This week, JC Penney turned off Apple Pay.
Initially, they didn’t make any formal announcements about the drop. Instead, rather innocuously, a customer inquired via Twitter about why his wife was unable to use Apple Pay at the cash register, and JC Penney let the world know that they were no longer offering the payment option.
JC Penney later gave a more detailed explanation. Their official reason was that since they were unable to comprehensively comply with an April deadline for supporting EMV contactless chip functionality, and so they decided to switch off all contactless payment options online and in their 800+ brick and mortar stores. They also indicated that customers could still use the more traditional insert or swipe options and that the ‘vast majority’ of their customers used this more traditional payment method.
The inference in their statement is that they know their customers and that their customers will be fine without Apple Pay. It’s a bold move, especially for a company that has been struggling, to limit choice on behalf of their customers. It’s also startling because the technology they’re cutting is inarguably more secure than a traditional credit/debit card.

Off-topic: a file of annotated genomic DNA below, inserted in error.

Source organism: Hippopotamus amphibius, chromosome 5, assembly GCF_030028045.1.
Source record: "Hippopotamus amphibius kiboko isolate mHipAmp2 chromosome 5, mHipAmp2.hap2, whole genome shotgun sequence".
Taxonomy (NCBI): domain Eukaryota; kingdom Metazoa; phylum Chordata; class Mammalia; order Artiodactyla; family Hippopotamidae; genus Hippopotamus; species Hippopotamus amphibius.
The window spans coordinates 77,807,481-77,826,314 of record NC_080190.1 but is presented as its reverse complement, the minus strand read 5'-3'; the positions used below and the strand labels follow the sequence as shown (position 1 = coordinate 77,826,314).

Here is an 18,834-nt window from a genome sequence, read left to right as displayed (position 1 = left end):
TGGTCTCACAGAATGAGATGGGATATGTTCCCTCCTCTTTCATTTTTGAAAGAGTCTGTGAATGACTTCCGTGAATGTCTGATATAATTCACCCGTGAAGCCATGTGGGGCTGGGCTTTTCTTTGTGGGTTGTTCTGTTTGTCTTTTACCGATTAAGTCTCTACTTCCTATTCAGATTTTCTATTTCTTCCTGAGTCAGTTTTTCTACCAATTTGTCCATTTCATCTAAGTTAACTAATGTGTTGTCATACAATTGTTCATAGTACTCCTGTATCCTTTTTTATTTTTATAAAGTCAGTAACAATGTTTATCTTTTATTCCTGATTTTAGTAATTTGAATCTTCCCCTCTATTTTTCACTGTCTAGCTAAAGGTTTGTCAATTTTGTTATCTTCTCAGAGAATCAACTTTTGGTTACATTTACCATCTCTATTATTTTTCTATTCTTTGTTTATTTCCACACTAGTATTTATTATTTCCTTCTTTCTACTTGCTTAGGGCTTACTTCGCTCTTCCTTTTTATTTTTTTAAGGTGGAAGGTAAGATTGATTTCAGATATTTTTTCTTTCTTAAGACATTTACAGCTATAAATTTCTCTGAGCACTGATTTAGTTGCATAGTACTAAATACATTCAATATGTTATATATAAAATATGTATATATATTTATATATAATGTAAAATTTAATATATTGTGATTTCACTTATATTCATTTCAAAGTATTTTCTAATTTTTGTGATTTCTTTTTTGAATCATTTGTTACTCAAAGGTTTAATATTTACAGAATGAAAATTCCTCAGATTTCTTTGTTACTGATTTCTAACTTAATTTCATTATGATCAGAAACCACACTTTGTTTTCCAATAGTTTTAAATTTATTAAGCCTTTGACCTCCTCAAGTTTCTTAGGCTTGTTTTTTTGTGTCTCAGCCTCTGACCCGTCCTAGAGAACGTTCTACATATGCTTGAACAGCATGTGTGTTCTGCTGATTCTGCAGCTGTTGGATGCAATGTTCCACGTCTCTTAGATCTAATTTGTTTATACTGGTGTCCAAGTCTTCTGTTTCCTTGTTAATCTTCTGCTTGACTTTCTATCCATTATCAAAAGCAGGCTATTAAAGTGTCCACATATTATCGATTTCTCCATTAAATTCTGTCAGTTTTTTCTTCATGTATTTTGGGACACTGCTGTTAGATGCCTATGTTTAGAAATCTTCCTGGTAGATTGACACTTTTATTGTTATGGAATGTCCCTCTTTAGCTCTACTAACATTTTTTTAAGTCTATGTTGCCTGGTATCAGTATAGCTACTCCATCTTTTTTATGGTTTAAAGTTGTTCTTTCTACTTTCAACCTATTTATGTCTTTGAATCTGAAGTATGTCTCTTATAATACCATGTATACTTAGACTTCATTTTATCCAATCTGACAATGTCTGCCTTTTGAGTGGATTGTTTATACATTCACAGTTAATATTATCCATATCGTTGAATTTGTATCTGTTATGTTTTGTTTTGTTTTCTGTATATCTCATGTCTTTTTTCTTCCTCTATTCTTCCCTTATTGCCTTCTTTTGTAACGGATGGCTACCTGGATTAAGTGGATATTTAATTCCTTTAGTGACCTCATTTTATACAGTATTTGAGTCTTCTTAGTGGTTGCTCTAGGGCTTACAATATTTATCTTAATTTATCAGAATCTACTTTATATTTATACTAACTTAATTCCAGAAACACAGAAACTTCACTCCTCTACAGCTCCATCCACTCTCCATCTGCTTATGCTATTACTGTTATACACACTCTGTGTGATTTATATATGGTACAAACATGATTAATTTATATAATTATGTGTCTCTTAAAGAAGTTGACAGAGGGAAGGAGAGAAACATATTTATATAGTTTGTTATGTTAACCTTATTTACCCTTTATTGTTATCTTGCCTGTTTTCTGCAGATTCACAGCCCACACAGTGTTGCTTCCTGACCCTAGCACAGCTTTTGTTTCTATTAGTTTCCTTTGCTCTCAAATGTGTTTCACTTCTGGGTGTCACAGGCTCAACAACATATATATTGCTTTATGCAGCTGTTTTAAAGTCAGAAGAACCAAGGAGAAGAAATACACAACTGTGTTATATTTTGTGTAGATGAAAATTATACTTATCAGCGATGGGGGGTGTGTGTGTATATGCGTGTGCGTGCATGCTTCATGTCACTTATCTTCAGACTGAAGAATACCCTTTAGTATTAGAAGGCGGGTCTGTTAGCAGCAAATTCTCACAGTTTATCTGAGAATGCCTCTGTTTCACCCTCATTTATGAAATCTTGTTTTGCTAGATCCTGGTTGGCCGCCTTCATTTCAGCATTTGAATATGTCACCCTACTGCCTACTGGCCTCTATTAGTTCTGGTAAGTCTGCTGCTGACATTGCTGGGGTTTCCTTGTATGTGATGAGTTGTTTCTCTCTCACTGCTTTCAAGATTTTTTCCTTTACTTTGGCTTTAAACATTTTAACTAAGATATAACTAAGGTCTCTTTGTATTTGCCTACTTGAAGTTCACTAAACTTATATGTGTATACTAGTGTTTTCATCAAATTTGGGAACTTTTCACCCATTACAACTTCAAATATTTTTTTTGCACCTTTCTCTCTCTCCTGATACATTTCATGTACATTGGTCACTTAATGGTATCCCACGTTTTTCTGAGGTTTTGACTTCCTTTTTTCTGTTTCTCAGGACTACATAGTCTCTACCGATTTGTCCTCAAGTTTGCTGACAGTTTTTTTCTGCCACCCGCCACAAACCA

So why would an enterprise like JC Penney make a deliberate move away from technology?
One hypothesis – a good one – is that JC Penney is trying to turn around their slump by getting better control of their data. This move will give them complete and comprehensive access to customer and purchase data, and that’s a powerful tool in business, especially for a company that is not doing well. If this is true, it could be considered a smart decision to take a pause, not upset the majority of their customers and get a grip on what’s selling and who’s buying it. It’s a way to stick their hand in a running engine and not get too badly burned.
In a world where their competitors are using big data, AI, and even behavior science to stay relevant in the marketplace, stepping back from technology has caused an interesting stir. If it is truly a calculated move on JC Penney’s part, some kudos should be given for the attempt to disrupt their business – albeit temporarily – while they regroup.
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